Plans to build exciting new technology and industrial units in Armagh look set to be approved three years after being submitted.
Officials are to recommend that proposals at Ballynahonemore Road – which would comprise six units – should be given the go-ahead.
The application was first submitted to Armagh City, Banbridge and Craigavon Borough Council in 2018.
Amended plans were subsequently forwarded two years ago.
As Armagh I revealed at the time, the application had been lodged in the names of Richard, Jason and Mark Shilliday, with the scheme having been designed by DA Architects, based at the nearby Hamiltonsbawn Road.
After considering all amendments in depth, officials will recommend to the April sitting of Council’s planning committee that permission should now be granted.
In all, half a dozen units would be created in two blocks, on a vacant site at Ballynahonemore Road, close to the Orangefield estate.
These are being described as ‘speculative technology units’.
One block would consist of two units – of 2,000 and 1,350 sq ft. The second block would comprise four individual units – three of these would extend to 1,350 sq ft, the fourth against to 2,000 sq ft.
There would also be siteworks and boundary planting, with over 40 car parking spaces provided to accommodate the needs of future tenants.
During the determination process the issue of drainage was considered closely and addressed.
A letter, following up on a detailed report compiled by Lisbane Consultants, accepts that the lands to the north and east of the site are “much higher” than the proposed development land.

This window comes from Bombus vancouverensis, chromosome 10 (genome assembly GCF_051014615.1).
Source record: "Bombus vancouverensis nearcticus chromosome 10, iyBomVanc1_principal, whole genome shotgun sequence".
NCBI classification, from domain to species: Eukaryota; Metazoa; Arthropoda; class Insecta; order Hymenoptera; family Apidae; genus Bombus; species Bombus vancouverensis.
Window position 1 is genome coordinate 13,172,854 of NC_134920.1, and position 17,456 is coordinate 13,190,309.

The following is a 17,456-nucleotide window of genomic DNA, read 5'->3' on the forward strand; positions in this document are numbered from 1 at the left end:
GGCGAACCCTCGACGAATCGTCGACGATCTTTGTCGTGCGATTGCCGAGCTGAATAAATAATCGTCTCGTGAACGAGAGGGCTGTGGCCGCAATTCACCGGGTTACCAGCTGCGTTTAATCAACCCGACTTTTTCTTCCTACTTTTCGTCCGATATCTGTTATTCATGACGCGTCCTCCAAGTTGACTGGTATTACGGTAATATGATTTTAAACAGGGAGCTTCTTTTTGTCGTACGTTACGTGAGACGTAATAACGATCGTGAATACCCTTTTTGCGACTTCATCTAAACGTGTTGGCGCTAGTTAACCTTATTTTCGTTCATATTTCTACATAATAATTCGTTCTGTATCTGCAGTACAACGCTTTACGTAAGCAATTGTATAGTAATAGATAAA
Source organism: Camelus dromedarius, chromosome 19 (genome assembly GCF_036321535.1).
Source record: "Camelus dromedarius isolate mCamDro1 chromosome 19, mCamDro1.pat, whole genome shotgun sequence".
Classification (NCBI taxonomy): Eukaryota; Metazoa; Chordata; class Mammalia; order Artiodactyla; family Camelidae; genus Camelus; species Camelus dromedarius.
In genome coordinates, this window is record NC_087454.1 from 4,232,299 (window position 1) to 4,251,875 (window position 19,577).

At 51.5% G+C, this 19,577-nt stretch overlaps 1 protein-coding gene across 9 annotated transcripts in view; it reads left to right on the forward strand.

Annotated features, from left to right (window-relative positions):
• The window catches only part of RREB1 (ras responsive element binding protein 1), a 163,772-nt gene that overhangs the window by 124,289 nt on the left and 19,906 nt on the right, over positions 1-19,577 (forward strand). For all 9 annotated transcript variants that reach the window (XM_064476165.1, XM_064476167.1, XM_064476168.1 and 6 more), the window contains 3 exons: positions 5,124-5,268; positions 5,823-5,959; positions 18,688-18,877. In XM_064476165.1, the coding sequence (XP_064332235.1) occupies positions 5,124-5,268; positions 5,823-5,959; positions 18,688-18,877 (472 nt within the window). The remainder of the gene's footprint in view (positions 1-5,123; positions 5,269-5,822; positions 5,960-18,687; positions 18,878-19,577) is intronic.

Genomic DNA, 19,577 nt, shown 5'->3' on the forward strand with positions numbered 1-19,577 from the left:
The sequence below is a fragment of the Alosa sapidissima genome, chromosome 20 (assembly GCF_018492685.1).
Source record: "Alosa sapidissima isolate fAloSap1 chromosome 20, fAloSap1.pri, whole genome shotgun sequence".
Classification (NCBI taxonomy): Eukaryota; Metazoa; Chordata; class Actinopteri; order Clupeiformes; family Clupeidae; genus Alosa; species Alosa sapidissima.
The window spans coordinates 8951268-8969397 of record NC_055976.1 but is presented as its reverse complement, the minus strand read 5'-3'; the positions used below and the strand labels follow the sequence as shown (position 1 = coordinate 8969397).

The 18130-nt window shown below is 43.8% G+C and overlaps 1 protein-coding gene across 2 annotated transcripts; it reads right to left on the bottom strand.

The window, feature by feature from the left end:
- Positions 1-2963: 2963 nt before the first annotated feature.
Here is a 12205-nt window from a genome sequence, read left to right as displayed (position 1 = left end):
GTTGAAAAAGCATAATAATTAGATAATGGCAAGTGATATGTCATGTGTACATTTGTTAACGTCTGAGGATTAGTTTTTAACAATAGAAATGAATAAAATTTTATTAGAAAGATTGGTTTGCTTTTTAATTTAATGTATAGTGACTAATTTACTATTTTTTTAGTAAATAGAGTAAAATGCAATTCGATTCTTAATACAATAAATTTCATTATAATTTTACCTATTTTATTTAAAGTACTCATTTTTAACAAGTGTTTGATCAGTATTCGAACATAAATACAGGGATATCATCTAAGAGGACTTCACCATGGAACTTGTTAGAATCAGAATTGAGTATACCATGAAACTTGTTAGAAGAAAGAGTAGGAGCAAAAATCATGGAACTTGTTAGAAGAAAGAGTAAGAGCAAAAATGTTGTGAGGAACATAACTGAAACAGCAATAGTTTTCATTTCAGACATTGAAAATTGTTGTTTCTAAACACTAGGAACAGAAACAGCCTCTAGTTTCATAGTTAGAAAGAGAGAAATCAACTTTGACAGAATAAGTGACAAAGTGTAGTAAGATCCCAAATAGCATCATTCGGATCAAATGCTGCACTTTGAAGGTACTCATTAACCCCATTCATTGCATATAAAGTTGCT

But it adds: “To intercept any storm run-off from these lands that may enter the new site, a new cut-off drain will be provided. These drain will collect any run-off entering the site and convey into the new storm soakaways.”
Council has been told that the development would see an estimated 10 new jobs being created.
The council has also been informed that the development would be constructed on “vacant land” within the development limit of the Armagh Area Plan 2004, which still stands.
As Armagh I previously reported, part of the site takes in a former council-owned play area, which was bought by the applicants after a play strategy review by council determined a preference for larger ‘destination’ parks in urban centres, catered for by the developments at the Palace and Drumadd.
The planning committee will decide next week whether or not to accept the recommendation for approval to be granted.
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